If the president is bent on exploring unconstitutional paths and deploying mendacious, grossly irresponsible rhetoric, it seems entirely inadequate for Cipollone to simply express his objections in private and hope for the best.
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A decision with limited immediate consequences could have more impact over the long run in elevating the role of the president’s lawyers in future conflicts with Congress.
The aggressive letter from the White House counsel to Congress, announcing that the president will not cooperate with the impeachment inquiry, is further evidence of the deterioration of norms in the conduct of senior government positions.
Rules and Norms in the Trump Presidency: The Risks and Rewards of ‘Playing It Straight’ on the Inside
James Comey famously does things his own way, and the Department of Justice inspector general has not approved. Having criticized the former FBI director’s handling of the Clinton email investigation, the inspector general most recently upbraided him for his use of “sensitive investigative information” in sounding an alarm about Donald Trump.
White House Counsel Pat Cipollone has sent a letter to House Judiciary Committee Chairman Jerrold Nadler questioning the validity of the committee's investigation into, as the committee stated, "alleged obstruction of justice, public corruption, and other abuses of power by President Trump, his associates, and members of his Administration." Cipollone stated that the White House "[does] not believe the investigation ...
The release of the redacted Mueller report focused the spotlight squarely on former White House Counsel Don McGahn, whose testimony to the special counsel featured prominently in the report’s discussion of obstruction of justice. Indeed, the first questions to Attorney General William Barr from Sen.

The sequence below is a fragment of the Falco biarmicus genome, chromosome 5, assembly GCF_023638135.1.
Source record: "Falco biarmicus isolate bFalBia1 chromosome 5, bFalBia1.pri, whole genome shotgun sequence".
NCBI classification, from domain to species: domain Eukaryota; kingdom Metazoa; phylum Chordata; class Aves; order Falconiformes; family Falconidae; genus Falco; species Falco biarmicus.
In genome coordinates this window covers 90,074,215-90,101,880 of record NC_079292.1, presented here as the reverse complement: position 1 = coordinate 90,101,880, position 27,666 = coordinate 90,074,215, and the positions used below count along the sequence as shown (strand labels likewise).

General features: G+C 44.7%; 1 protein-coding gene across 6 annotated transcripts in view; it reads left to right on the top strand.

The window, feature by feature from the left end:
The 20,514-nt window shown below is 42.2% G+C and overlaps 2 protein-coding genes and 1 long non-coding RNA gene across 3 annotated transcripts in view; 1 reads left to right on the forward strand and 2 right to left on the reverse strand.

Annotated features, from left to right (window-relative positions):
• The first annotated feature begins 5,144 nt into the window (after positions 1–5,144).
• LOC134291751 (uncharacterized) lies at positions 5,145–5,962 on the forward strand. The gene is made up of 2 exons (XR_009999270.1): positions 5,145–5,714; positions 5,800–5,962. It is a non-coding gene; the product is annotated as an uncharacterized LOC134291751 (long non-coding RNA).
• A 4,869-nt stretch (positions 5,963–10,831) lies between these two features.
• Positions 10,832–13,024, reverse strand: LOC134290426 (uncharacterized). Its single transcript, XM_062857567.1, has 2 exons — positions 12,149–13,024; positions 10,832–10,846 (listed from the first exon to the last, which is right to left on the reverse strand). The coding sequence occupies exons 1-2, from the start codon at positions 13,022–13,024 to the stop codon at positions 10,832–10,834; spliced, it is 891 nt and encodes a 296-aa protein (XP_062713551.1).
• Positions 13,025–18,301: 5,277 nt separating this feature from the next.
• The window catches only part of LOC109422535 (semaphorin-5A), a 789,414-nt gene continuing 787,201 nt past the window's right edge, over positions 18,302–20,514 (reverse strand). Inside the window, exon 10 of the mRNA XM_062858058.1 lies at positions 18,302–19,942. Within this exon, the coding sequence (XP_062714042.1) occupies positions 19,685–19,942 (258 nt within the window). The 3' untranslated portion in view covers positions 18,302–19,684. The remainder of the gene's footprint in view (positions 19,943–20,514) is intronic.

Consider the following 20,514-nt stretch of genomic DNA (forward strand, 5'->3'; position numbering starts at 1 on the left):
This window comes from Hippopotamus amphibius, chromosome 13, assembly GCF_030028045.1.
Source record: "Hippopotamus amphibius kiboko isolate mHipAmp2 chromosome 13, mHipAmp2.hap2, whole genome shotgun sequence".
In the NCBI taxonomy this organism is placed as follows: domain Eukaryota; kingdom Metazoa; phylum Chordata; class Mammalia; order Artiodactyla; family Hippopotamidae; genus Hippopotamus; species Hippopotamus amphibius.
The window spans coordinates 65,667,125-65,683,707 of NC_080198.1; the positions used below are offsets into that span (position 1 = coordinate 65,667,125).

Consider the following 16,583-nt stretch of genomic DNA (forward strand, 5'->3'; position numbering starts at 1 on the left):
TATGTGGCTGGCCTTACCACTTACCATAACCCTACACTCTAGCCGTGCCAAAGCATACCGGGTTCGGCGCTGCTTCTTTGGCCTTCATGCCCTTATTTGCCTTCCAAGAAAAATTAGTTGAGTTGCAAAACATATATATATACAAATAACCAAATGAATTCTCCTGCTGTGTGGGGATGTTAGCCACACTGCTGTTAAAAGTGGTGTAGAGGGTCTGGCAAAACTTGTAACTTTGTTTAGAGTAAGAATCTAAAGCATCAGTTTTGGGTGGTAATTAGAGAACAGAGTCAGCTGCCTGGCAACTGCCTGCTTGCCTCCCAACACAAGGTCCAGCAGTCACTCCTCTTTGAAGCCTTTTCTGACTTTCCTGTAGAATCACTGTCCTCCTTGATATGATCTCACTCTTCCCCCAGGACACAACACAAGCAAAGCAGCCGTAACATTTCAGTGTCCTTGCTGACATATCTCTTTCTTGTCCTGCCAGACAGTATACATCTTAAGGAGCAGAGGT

On March 4, the chairmen of the House committees on Intelligence, Foreign Affairs and Oversight and Reform sent a request to acting White House Chief of Staff Mick Mulvaney for information regarding a Washington Post report that President Trump sought to conceal notes of interpreters and linguists following meetings with Russian Presi
Congress and the courts will soon have the opportunity to respond to Donald Trump’s declaration that Congress’s failure to fund his wall at the level he demanded has resulted in a “national emergency” at the southern border. I and others have written about the weakness of the legal basis for this declaration.
Former White House Counsel Donald McGahn had his work cut out for him as legal adviser to this particular president, and his successor, Pat A. Cipollone, cannot expect an easier time. Among the looming challenges: whatever comes of special counsel Mueller’s investigation and, if the Democrats regain control of the House of Representatives, the potential institution of impeachment proceedings.
As Don McGahn prepares to leave his post as White House counsel some time this fall, it is not too early to take preliminary stock of his tenure. There is no one-size-fits-all model for the job, no standard measure for judging success. Each president chooses counsel as he or she pleases and for whatever role the particular chief executive has determined is required.